normal crowd would be difficult to contain if police were

ill-prepared, particularly if the public gathering overflowed

the Sanam Luang area or began a spontaneous march to another

location, as has happened in the past. He said that any

violence would be regrettable if it gave the government an

opportunity to declare a state of emergency. He said that he

and his fellow labor leaders were counseling caution and

urging protesters to remain peaceful. Somsak also said that

a threat to strike issued by Sirichai Mai-Ngam, who holds

Somsak\’s former position as leader of the state enterprise

unions, would likely not come to pass, and would not be part

of an effort to pressure Thaksin\’s resignation. He said it

was intended to put the military on notice, however, that

unions might try to disrupt water and electricity supplies in

the event of a coup.

6. (C) Somsak dismissed Thaksin\’s rural base of support as

\”paper thin,\” derived only from electoral vote buying that

targeted the poor and the uneducated. \”We have two

countries,\” Somsak said, \”the rural Thailand which elects our

government, and the urban Thailand (Bangkok), which expels

it.\” The rural Thais, he said, would not care whether

Thaksin was forced out, and many would attend a pro-Thaksin

rally on March 3 simply to receive monetary handouts and take

advantage of free transportation to Bangkok. \”Even the

anti-Thaksin crowd filtering into Bangkok early might go to

the pro-Thaksin rally just to get the money,\” Somsak said,

adding \”I thought of going myself, by I think I\’ll just send



7. (C) Somsak said that the urban labor movement now sided

with the Bangkok middle class, academics and media moguls

such as Sondhi due to the overwhelming view that Thaksin had

lost his moral legitimacy to lead the country. Somsak said

that labor\’s anti-Thaksin sentiment did not spill over into

favoritism towards any political party, such as the

Democrats, over Thai Rak Thai (TRT). (Somsak himself is

running for the Thai Senate on April 19, with no declared

political affiliation.) He said that any number of current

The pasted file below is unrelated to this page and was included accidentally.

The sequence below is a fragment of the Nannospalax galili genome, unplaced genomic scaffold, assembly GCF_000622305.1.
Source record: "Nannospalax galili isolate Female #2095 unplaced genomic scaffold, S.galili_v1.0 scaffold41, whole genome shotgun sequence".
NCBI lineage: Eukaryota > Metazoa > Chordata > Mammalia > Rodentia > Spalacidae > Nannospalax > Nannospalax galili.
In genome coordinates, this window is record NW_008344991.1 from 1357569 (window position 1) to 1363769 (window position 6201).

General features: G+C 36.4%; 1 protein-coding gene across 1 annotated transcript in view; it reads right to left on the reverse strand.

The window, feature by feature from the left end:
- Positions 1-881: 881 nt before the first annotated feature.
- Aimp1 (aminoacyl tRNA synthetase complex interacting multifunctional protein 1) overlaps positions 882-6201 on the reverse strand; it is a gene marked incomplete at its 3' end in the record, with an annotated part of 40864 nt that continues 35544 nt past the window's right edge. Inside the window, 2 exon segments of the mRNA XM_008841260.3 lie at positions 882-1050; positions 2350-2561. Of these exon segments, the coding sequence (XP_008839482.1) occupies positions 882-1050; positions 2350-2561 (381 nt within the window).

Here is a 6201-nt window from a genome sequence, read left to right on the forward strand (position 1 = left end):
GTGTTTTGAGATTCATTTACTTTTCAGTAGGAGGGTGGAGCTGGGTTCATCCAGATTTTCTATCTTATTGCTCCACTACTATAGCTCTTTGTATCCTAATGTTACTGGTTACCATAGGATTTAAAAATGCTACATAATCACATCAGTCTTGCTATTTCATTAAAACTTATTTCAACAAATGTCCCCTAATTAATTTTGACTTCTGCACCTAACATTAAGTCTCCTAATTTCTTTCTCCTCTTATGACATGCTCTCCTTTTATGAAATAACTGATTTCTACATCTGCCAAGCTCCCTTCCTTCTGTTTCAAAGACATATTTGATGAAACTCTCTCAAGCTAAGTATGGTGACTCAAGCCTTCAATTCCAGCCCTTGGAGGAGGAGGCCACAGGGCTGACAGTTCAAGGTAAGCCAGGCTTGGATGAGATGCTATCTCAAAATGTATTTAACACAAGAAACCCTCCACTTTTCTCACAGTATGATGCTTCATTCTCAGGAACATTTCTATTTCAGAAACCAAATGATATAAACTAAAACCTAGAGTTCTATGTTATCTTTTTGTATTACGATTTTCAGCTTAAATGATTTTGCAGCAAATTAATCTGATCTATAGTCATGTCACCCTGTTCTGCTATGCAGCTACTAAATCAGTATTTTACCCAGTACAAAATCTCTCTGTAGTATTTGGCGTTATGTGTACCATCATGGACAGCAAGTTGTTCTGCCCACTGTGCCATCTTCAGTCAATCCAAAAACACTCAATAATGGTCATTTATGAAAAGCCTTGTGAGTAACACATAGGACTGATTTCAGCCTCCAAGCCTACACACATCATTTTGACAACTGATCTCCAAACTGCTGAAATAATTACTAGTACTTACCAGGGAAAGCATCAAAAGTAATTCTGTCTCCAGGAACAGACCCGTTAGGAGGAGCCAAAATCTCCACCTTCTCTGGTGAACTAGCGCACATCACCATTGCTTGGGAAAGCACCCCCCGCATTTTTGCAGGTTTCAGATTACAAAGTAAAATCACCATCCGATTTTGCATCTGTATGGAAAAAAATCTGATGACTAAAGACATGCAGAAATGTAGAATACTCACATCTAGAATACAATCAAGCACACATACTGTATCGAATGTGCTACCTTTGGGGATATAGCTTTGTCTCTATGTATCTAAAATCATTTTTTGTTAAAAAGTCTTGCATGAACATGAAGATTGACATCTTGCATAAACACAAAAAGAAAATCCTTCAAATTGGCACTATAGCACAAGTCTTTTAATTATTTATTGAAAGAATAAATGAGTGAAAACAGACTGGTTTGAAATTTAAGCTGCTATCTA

TRT leaders (naming Commerce Minister Somkid, Agriculture

Minister Sudarat and Industry Minister Suriya as examples)

would be acceptable as a replacement for the Prime Minister.


8. (C) Somsak stressed that labor leaders\’ main economic

interest in opposing Thaksin was to derail the proposed

privatization of the electical utility, EGAT, and a number of

other state-owned enterprises. Resentment towards

privatization dovetailed with public anger at the

Temasek-Shincorp deal, he said, due to perceptions that

valued national infrastructure assets were being sold off to

foreigners, with benefits accruing only to a privileged class

of wealthy business leaders allied with Thaksin. Such

resentment was further fueled by suspected corruption by

government officials in a range of projects, including the

construction of Suvarnabhumi Airport.


9. (C) Comment: The Thai labor movement, while united in its

opposition to Thaksin, remains fractured and disorganized and

is considerably weaker than it was in 1992. With less than

300,000 total members out of a workforce of over 30 million,

it is following, rather than leading, the current wave of

anti-Thaksin sentiment. Somsak is reported to have told

colleagues in recent planning meetings that if labor did not

take a stand now with Sondhi, nobody would take them

seriously in the future. Thaksin himself, along with his

Labor Minister, Somsak Thepsutin, has made half-hearted

attempts to appeal to labor groups in the last month, most

recently offering to raise the minimum wage nationwide to 200

baht per day (USD 5). Minister Somsak, however, announced

yesterday that such an increase was not in the cards, due to

opposition expressed by the Thai business community.




Written by thaicables

July 10, 2011 at 4:28 am